Even as a child, I wanted to be a writer. I wrote an endless amount of poems and stories about wolves and horses. I also read a lot, and if I liked a particular author, I would hunt down every book, every item they had ever written. But to me personally, the writing game is tricky. I often get very lost and confused about what is good writing and what makes a good writer.
I am a bad speller, and I was punished quite a lot during primary school for failing spelling tests. During play and lunch times, I used to have to write out over and over again the words that I had spelled incorrectly. The other kids noticed that I was held back and used to make fun of me. I was teased about my bad spelling and my dream to be a writer was ridiculed – “You can’t be a writer if you can’t spell!”
Growing up, I met other people who aspired to be, or were, writers. Their intellect and their expansive vocabularies intimidated me. The way they viewed the world and the way that they articulated what they saw and felt left me dumbfounded. I would ask myself questions like, “Why didn’t I think of those words to describe that experience, to describe that feeling?” I guess this is when I started to identify “good” writers. They were people who could attach words to experiences that they had, who had the ability to transport me into their stories – people who had the ability to make me see things from a different point of view.
However, I had low self-esteem, so once I identified the good writers, I gave up; I threw in the metaphorical towel. I can’t do it like they do, I thought, I can’t be a writer if I can’t write like them.
At the age of twenty-six, I became pregnant. I was halfway across the world, away from my friends, my family, and my home. Pregnancy was a strange, alienating, and lonely time for me. I spent long days sitting and drawing in my tiny workman’s cottage in Cardiff. I struggled with my artwork, as I didn’t know how to express this experience, this transformation, within me. So secretly, I began to write again. Most of it was written in the second person point of view, about the bad things people had done to me in the past. I think second person is a very accusatory way to write, and it was a great way to vent out the angst I experienced during my early twenties. But then, I had the experience of birth, which was the most horrific, brutal experience I had ever had. (I won’t go into details, as I’ve written about it on my blog, Berlin Domestic.) After I had recovered from it and was learning about life with a small baby, I found that I had a lot more to say. I had a lot more to write about.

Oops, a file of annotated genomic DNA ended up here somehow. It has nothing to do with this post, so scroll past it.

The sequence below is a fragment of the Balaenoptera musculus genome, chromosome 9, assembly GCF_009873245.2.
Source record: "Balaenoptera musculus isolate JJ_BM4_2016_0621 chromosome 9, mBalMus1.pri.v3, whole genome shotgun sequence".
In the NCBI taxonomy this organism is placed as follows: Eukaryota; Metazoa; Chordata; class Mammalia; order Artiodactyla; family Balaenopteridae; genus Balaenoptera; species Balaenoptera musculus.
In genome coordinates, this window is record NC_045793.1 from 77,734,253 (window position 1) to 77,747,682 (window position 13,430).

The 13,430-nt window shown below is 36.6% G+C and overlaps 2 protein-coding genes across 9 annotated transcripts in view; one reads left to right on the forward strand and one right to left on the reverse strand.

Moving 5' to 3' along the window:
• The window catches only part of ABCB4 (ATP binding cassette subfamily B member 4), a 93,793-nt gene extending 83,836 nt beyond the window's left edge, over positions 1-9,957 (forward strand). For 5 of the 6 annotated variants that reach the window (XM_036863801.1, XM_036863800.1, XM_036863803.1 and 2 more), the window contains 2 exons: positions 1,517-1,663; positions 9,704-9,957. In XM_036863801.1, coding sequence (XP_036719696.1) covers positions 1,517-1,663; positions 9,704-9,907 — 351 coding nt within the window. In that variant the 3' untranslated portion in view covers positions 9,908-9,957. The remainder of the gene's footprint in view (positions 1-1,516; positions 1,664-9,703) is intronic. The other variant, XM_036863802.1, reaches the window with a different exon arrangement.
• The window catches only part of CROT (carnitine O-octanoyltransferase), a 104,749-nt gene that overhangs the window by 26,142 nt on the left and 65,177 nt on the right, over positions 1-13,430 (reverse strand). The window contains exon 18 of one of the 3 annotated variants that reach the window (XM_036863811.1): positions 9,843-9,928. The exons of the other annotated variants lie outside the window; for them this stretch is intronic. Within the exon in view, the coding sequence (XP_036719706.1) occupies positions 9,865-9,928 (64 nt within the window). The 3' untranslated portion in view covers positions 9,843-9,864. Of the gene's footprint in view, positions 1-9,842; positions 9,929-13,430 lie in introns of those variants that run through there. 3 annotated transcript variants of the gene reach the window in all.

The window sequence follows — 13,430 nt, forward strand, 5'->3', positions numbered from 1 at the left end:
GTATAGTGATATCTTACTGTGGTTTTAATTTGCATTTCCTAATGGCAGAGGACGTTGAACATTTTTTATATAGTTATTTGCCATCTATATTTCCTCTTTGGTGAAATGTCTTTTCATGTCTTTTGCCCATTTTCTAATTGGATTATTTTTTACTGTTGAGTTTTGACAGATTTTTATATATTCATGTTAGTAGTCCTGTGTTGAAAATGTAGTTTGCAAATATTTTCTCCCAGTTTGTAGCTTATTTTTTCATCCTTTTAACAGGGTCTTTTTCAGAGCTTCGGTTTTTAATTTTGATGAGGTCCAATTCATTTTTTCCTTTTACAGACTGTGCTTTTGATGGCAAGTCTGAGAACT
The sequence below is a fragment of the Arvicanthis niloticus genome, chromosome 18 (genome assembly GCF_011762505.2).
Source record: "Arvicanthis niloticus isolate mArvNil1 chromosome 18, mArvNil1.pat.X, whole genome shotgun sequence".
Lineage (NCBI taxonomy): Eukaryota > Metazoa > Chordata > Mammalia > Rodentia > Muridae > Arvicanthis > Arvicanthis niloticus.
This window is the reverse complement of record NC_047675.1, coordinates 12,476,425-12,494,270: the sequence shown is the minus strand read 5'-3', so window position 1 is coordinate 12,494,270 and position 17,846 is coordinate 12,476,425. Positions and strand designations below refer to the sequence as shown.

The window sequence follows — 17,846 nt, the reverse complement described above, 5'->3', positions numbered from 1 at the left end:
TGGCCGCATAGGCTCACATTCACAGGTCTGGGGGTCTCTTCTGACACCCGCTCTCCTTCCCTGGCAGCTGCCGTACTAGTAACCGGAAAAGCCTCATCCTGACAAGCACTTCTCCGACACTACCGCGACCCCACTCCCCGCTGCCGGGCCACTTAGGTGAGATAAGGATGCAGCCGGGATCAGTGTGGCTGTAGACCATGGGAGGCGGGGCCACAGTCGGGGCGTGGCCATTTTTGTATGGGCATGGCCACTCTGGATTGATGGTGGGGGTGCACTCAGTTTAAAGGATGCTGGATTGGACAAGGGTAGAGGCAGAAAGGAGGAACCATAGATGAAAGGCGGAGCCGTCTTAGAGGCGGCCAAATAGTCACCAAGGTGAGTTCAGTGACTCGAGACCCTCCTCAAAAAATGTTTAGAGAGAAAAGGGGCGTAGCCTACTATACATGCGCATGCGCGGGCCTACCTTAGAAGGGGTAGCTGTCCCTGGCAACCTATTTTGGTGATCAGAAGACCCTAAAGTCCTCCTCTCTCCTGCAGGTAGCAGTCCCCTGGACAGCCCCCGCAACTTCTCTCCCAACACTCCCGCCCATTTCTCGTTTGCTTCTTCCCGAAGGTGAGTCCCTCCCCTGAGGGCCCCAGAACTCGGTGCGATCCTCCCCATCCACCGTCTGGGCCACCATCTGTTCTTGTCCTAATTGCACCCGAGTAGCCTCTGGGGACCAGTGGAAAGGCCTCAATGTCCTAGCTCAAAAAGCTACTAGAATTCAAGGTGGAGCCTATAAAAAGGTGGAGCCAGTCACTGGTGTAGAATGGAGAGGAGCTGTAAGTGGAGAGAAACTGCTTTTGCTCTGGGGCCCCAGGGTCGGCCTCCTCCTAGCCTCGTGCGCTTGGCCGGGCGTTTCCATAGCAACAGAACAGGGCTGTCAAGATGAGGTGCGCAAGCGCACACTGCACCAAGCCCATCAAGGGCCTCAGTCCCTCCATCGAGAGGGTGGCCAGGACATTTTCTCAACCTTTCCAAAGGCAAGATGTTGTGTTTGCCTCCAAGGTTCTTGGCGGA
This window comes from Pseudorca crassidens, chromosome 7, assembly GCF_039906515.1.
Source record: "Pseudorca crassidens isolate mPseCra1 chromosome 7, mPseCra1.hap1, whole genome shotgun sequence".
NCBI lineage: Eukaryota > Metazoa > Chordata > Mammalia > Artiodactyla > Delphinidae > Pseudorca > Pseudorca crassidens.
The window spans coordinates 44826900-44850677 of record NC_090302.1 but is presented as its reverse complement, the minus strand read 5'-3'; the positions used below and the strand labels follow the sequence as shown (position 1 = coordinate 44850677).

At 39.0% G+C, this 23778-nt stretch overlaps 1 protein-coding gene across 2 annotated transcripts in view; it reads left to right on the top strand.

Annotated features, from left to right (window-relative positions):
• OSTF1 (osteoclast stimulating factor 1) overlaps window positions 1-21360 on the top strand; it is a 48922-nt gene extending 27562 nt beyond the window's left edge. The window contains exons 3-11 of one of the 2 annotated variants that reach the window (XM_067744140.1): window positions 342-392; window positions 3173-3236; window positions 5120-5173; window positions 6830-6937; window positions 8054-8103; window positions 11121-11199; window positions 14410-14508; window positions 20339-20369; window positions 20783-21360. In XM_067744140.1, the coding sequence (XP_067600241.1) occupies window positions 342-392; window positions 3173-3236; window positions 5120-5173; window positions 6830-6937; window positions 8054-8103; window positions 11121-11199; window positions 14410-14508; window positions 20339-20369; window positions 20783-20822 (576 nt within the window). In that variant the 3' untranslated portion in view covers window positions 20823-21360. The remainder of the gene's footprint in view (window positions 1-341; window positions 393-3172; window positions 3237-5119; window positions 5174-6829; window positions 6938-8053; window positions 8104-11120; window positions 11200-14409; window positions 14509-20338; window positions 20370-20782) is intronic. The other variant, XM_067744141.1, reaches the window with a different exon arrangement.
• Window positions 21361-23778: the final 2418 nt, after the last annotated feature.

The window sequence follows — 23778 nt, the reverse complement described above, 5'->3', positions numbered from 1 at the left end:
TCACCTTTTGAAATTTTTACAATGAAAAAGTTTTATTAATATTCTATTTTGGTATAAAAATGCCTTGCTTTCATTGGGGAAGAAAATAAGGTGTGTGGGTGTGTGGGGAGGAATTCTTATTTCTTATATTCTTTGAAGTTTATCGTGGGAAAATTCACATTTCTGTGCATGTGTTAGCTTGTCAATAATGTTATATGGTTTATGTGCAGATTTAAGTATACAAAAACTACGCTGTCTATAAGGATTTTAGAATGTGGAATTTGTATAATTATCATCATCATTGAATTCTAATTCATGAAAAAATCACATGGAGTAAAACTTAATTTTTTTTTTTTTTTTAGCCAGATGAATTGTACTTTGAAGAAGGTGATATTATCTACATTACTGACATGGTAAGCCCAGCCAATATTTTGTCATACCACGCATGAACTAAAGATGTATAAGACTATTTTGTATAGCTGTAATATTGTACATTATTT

With this new-found voice, and my new-found confidence, I realized all the other stuff that had been holding me back, was not important. I don’t need to be a good speller; I have spellcheck, and when my spelling is especially bad (which I assure you, is quite often the case), I have friends who point it out for me – sometimes they even edit it! (Thanks Emily Dawson!) Everyone has a unique way of perceiving the world; we all experience it differently, and everyone’s perception is just as valid as the next person’s, including mine.
Follow Lily Mae on Twitter: @lilymaemartin
Category: Australian Women Writers, Being a Writer, Contemporary Women Writers, Expatriate Writers, On Writing, What Inspired Your Book, Women and Family, Women and Writing, Women Writer Artists, Women Writers, Writing with Children
About the Author (Author Profile)
Lily Mae Martin is an Australian born visual artist. She received her Bachelor of Fine Arts from the Victorian College of the Arts in 2008,
upon which she was awarded the Lionel Gell Traveling Scholarship and subsequently moved to Berlin, where her practice is currently
The basis of Lily’s style grew from a strong focus on human anatomy and etching styles, however traveling hindered her ability to access a
press. She subsequently developed a technique to replicate the printmaking style using felt tipped ink pens; building up layers and
layers of line to create tone and form. More recently her practice has swung toward a focus on oil painting and portraiture. Although Lily
states that her intention is not to unsettle the viewer, she portrays people in an honest, raw and emotional way that often has been
described as “confronting” and “brutally beautiful”.
Influences include Jenny Saville and Lucian Freud.